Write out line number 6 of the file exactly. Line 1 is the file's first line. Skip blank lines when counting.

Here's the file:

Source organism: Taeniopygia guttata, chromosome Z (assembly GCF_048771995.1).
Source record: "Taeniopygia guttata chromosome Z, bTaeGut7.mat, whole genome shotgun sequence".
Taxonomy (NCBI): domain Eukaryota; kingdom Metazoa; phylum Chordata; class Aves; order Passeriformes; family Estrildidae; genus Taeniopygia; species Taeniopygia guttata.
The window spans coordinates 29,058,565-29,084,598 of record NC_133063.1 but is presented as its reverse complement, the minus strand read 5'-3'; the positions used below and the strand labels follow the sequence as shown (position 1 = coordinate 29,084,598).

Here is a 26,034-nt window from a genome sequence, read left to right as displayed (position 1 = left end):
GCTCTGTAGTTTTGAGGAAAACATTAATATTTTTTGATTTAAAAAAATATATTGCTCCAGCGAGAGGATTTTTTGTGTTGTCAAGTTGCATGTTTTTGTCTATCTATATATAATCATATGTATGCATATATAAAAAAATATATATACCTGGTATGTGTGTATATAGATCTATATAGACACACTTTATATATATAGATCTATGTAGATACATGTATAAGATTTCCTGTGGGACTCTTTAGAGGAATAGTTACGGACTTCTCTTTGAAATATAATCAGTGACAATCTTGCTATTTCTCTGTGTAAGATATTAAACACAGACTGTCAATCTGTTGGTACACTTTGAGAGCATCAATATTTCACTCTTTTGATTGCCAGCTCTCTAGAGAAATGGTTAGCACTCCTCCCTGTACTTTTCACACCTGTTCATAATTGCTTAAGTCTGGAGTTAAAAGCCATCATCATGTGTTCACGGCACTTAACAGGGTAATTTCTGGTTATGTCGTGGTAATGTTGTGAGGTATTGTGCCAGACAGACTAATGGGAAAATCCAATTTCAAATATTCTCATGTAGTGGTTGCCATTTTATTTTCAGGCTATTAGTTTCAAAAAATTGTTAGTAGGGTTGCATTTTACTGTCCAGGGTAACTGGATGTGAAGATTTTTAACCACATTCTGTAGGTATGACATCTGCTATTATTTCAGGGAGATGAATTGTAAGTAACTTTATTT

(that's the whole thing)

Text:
GCTCTGTAGTTTTGAGGAAAACATTAATATTTTTTGATTTAAAAAAATATATTGCTCCAGCGAGAGGATTTTTTGTGTTGTCAAGTTGCATGTTTTTGTCTATCTATATATAATCATATGTATGCATATATAAAAAAATATATATACCTGGTATGTGTGTATATAGATCTATATAGACACACTTTATATATATAGATCTATGTAGATACATGTATAAGATTTCCTGTGGGACTCTTTAGAGGAATAGTTACGGACTTCTCTTTGAAATATAATCAGTGACAATCTTGCTATTTCTCTGTGTAAGATATTAAACACAGACTGTCAATCTGTTGGTACACTTTGAGAGCATCAATATTTCACTCTTTTGATTGCCAGCTCTCTAGAGAAATGGTTAGCACTCCTCCCTGTACTTTTCACACCTGTTCATAATTGCTTAAGTCTGGAGTTAAAAGCCATCATCATGTGTTCACGGCACTTAACAGGGTAATTTCTGGTTATGTCGTGGTAATGTTGTGAGGTATTGTGCCAGACAGACTAATGGGAAAATCCAATTTCAAATATTCTCATGTAGTGGTTGCCATTTTATTTTCAGGCTATTAGTTTCAAAAAATTGTTAGTAGGGTTGCATTTTACTGTCCAGGGTAACTGGATGTGAAGATTTTTAACCACATTCTGTAGGTATGACATCTGCTATTATTTCAGGGAGATGAATTGTAAGTAACTTTATTT